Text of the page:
Friday, August 3, 2018

What are you doing with your life?



Lately I’ve been feeling the pressure. Pressure to know. Pressure to decide. Just pressure in general.

I’ve taken a bit of a break from writing, perhaps because it’s summer and, with the kids around constantly, the only thing I can muster energy for during my alone times, which, by the way, I hire a sitter for in case you’re getting some crazy idea that I have magical children who give me personal space of their own accord, is reading. Reading only takes marginal effort. There are minimal thoughts involved, beyond the subconscious imagination types that produce the mental movie reel that runs alongside the novel’s plot.

I am practicing diligent avoidance with writing too. I’ve been wondering, for perhaps the billionth time, what is this writing thing for anyway? For so long I’ve felt these undeniable urges to pen words to a page, a fuzzy vision toward something bigger someday in the future, but the details have yet to be made known to me. In the meantime, I question, what is the point?

Two years ago, I attended a writing conference and it was there that I received the clarity and courage I needed to return home and quit my paid job. It was there where I was urged to identify “my reader” and then “write only for her.” I was told that all my words, social media posts etc. should be formulated with my reader in mind. While this bit of advice has, I think, resulted in some stronger final drafts of my essays, I’ve discovered that it is much, much harder to put forth words with any regularity. Short works take me weeks which turn into months, and it isn’t because my content is necessarily more complex. I think it’s actually because I’ve been editing myself out. I overthink each piece because I’m thinking of “her,” my reader. I want to make sure my words don’t come across wrong to this person, or that person, or offend this mom or that one. I have opinions, but I remove them because I know not everyone will agree and I don’t want to cause a ruckus on the internet. By the time I hit “publish,” I wonder if my words have been edited so severely that they have lost some of their meaning. Certainly, they have lost much of their depth and raw emotion.

I wonder if maybe this is the reason I have been struggling with writing. Suddenly I am writing FOR someone else. Someone else who does not compensate, who is often silent. And the words and their intent lose their luster. I am no longer putting words on the page for the joy of seeing words strung together. I am no longer stepping back in surprise as the words pour out and I think, “Huh, I never realized I thought that until now” (writing is black magic this way).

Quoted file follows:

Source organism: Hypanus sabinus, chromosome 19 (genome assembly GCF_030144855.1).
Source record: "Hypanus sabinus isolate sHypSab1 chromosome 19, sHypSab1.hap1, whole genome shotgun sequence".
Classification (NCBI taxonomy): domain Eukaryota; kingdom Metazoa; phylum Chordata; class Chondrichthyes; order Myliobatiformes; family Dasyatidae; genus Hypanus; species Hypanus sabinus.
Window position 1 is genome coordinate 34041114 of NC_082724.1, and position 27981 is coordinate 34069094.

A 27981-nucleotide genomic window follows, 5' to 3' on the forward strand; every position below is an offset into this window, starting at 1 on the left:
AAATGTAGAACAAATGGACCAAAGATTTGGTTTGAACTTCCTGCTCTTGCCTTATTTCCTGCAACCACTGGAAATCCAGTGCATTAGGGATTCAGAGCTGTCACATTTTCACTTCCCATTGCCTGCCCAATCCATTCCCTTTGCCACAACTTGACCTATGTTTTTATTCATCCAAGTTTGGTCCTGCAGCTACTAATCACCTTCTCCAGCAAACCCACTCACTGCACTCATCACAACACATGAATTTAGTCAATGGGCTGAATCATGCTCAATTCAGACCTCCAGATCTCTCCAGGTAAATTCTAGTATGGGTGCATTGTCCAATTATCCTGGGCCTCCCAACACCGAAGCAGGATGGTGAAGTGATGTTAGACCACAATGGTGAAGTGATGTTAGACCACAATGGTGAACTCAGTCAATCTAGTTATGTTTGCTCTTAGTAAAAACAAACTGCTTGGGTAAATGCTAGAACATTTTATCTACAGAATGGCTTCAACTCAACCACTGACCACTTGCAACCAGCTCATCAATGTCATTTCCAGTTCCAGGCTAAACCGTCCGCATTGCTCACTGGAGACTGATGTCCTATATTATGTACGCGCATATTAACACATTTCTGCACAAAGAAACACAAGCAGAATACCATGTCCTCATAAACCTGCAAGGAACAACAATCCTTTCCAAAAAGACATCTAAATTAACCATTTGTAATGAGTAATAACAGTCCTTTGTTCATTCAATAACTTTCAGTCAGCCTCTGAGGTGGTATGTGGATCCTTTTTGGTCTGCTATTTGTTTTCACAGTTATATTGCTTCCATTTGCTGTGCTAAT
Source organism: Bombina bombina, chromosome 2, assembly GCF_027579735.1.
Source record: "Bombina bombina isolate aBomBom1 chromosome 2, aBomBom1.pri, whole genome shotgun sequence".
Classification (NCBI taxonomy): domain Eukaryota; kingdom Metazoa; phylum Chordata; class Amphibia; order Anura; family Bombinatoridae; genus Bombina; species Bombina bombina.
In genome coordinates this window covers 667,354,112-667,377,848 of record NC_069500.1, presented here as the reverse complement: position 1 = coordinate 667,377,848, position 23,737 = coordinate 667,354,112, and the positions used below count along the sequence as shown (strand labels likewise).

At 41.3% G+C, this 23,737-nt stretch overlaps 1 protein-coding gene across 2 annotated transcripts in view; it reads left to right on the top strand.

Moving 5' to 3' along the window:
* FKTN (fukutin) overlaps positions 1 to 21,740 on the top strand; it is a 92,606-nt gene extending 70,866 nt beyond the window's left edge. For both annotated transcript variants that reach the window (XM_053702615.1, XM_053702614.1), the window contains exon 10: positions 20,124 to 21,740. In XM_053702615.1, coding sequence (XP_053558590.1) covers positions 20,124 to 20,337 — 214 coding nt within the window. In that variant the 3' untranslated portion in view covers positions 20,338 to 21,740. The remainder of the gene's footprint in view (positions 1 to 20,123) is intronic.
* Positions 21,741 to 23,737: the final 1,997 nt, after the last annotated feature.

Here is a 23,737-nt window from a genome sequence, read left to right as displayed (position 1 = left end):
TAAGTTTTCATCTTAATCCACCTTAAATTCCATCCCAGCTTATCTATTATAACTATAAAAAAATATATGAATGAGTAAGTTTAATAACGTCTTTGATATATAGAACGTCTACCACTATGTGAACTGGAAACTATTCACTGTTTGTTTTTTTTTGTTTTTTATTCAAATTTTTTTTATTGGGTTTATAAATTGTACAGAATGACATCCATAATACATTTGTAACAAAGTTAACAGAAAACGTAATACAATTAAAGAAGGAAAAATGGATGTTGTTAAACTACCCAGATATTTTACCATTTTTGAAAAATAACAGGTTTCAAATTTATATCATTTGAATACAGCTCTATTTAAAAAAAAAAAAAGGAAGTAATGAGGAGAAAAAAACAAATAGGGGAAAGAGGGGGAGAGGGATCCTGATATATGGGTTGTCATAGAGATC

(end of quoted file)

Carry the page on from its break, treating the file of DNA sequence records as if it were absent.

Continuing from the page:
Writing that was once a mind-clearing, therapeutic outlet feels forced and inauthentic. Since I am writing “for my reader,” I feel the pressure to have a strong conclusion, a purpose to all my pieces, a take-home message to tie it all up in a nice bow. But there are many days when my life is just messy. There are no bows there for tying. My anxiety takes over and I can’t shut it down. I rage at the children. I practice avoidance with my husband. I leave the laundry for days upon days upon days on end. What I'm realizing is that I don't enjoy writing when I'm writing for "her." And so I'm going to switch gears and go back to writing again "for me." I don't know where that will lead me.

I was talking to some girlfriends, most of us moms in slightly different stages of early to mid-motherhood. We were discussing that largely celebrated (and for some slightly dreaded) day when our youngest child enters elementary school. When the earth goes around the sun for that final lap and the heavens hand you kid-free daytimes as your impending new reality, well-meaning humans begin to ask, “What are you going to do with all your free time?!” And then the inevitable follow-up question that, quite honestly, I wish to ban from existence is an eager, “Are you going to go back to work?!” It’s almost as if all of us overly exhausted moms haven’t been doing work of any kind for the last decade (insert major eyeroll here).

I hate this question because it operates under the assumption that I, as a mother, a) should have my upcoming life figured out and b) should obviously be prepared to do something with my time. I mean. We all will do something eventually but what makes me shudder is the assumption that we are all just antsy to head out and earn a paycheck again. Talk about pressure!

As my girlfriends and I went around and shared our thoughts about the future, we each had a unique idea on how we might spend our time once the kids were all of schooling age. There was some talk of hobbies, others talked about how their financial contribution to really benefit the family. But one theme was consistent: we all felt SO MUCH pressure to know what we were doing. And none of us had an answer.   

Let me paint you a picture. Imagine you just finished running a marathon. You are hot and sweaty and sore and dehydrated and tired, and you definitely stopped thinking clearly about 23 miles back. The only coherent idea you possess is as follows:

I need a chocolate milk. I need a chocolate milk NOW.”

This thought circulates through your brain on repeat and you can consider nothing else until you amend the situation and find said beverage. (Trust me, I know. I ran a marathon once.)